Internet RightsRed Rickshaw RevolutionMobile for Social & Behavioural Change

Networking for freedom online and offline: protecting freedom of information, expression and association on the internet in India

In November 2011, Digital Empowerment Foundation (DEF) and the Association for Progressive Communication jointly submitted their first Universal Periodic Review (UPR) focusing on Internet rights and making the Internet an effective tool to access right to information in India. As an outcome, DEF initiated the Internet Rights project in December 2011 to advocate “Internet access for all” at the national level.

The project aims to address the specific areas of concern such as right to information, Internet & information access, Internet governance, Internet regulation, content specifications, cyber law, and appropriate policy frameworks. The project brings out critical aspects of the Internet with relation to human rights, right to information and how the Internet has been utilised by different sector of societies, marginal and underdeveloped communities to address their issues.

The Internet Rights programme has evolved since then, with the addition of the APC-IMPACT project. IMPACT stands for “Networking for freedom online and offline: protecting freedom of information, expression and association on the Internet in India, Malaysia and Pakistan.”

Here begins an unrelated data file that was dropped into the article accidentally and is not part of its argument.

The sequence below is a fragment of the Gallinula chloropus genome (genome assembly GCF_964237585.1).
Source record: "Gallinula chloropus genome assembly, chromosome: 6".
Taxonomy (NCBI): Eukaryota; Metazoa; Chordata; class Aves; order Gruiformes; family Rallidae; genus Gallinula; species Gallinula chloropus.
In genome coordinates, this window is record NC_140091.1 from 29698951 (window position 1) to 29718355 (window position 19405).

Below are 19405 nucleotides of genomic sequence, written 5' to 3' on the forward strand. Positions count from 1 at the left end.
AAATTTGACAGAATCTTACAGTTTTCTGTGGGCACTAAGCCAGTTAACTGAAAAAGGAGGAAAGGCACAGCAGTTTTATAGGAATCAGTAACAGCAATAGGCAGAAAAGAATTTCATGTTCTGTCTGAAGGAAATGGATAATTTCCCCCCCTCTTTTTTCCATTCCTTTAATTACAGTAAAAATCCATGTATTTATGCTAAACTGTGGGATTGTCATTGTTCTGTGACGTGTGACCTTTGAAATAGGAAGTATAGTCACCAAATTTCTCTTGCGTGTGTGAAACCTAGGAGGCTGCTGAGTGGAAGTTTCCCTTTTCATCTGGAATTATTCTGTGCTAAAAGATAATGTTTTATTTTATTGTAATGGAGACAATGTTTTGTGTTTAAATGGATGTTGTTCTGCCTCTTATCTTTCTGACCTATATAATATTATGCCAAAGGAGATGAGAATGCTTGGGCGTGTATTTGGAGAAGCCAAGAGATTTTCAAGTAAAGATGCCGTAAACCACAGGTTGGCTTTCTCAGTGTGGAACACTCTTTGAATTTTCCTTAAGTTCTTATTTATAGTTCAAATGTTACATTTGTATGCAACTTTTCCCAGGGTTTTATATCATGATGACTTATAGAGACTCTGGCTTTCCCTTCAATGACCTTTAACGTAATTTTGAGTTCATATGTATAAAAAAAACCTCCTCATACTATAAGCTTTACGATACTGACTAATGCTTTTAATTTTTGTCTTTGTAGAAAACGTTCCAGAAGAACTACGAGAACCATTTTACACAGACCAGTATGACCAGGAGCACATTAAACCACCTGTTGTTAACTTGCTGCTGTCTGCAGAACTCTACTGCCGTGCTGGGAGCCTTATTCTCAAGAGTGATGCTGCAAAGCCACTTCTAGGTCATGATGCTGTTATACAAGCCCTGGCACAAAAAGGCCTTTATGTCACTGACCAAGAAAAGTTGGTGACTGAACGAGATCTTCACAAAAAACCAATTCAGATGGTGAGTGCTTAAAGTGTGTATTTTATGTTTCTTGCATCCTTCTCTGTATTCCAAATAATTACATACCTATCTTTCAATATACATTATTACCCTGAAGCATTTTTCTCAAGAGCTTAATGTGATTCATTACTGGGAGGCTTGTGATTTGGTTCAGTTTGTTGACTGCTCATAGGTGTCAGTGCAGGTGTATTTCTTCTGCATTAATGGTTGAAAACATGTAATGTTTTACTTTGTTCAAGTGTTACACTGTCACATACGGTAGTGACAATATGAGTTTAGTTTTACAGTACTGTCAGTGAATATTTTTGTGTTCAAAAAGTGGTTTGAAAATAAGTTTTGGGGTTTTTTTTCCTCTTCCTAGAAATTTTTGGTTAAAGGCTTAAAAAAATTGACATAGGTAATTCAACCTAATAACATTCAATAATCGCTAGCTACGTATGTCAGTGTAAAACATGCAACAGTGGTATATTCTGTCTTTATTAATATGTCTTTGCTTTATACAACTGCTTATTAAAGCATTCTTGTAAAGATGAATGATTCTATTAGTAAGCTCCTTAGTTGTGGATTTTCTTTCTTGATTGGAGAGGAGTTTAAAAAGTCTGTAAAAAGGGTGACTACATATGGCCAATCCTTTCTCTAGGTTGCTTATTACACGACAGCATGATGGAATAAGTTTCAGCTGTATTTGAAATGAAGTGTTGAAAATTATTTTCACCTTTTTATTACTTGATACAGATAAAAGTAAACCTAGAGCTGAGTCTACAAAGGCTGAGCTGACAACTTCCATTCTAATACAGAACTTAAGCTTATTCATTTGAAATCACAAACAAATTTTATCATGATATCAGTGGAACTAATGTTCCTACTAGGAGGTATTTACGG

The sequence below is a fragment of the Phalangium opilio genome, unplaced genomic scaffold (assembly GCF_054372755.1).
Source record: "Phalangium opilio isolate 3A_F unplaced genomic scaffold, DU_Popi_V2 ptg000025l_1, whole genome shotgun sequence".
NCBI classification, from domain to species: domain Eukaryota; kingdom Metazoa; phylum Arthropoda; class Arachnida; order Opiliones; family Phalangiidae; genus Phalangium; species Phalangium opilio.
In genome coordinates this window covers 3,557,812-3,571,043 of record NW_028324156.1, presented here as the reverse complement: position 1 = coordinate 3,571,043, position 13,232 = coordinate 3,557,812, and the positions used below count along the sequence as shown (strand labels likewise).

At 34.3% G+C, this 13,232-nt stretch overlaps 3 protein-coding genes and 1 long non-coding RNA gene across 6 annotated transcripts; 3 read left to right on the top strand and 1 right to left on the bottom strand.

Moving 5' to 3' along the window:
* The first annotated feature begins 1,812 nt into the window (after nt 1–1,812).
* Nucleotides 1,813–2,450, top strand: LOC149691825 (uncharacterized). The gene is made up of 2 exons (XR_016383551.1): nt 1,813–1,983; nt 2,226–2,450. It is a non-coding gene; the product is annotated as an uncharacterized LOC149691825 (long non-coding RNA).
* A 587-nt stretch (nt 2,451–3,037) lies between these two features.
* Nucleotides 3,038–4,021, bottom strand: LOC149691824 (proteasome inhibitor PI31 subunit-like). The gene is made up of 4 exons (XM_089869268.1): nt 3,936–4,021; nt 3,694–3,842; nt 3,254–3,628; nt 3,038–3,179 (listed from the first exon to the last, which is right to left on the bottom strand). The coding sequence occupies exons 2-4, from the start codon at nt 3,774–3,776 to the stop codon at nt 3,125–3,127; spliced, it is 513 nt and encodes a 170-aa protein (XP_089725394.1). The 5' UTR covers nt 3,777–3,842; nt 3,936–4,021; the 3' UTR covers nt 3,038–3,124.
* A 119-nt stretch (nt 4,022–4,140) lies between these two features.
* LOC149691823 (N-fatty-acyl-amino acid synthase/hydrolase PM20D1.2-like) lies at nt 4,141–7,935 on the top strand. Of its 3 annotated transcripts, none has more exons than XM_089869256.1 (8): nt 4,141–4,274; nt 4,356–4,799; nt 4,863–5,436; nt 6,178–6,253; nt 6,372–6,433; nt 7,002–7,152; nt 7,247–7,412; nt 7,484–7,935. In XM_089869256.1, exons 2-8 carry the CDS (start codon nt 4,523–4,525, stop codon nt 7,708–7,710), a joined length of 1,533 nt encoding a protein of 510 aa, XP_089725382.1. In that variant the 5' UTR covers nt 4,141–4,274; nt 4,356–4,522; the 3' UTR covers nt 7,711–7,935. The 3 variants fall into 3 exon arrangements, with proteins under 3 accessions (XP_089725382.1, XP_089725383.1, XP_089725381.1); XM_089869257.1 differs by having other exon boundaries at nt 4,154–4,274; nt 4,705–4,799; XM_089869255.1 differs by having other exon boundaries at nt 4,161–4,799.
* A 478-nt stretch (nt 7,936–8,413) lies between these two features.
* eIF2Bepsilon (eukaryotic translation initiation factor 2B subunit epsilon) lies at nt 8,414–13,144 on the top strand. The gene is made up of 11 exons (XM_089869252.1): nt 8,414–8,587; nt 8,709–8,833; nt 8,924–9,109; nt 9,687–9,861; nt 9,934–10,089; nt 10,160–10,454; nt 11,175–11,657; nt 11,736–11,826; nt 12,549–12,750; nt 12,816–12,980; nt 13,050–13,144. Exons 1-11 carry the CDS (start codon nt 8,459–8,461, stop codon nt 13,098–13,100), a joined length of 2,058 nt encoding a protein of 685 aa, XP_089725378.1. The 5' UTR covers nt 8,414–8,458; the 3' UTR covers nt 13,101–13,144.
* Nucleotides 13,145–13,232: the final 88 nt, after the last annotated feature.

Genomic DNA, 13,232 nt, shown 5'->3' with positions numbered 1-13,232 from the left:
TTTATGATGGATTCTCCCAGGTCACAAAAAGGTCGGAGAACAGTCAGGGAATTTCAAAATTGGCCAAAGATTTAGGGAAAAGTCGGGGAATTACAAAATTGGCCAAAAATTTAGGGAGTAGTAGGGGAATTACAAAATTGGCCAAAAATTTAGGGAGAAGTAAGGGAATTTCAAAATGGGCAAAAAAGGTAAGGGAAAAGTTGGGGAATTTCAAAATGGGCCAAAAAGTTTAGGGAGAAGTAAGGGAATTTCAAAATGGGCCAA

There are five key objectives to the Internet Rights programme which are in close correlation to those of the IMPACT project.

  • Build awareness among target groups of the critical importance of protecting and promoting human rights on the Internet as a pre-condition for democracy and the exercise of civil and political rights.
  • Strengthen understanding among target groups of how restrictions of human rights on the Internet are implemented (including the rights to freedom of expression, privacy, and freedom of assembly), how these rights are being threatened at technical and regulatory levels by both States and corporations, and what techniques they can use to communicate more securely and safely online.
  • Provide human rights defenders (our primary target groups) with knowledge, tools and support to respond to rights violations and advocate for the long term protection of human rights on the internet.
  • Facilitate and support multi-stakeholder networks that can respond to threats to human rights on the internet and build stronger human rights cultures on the internet in each of the three countries.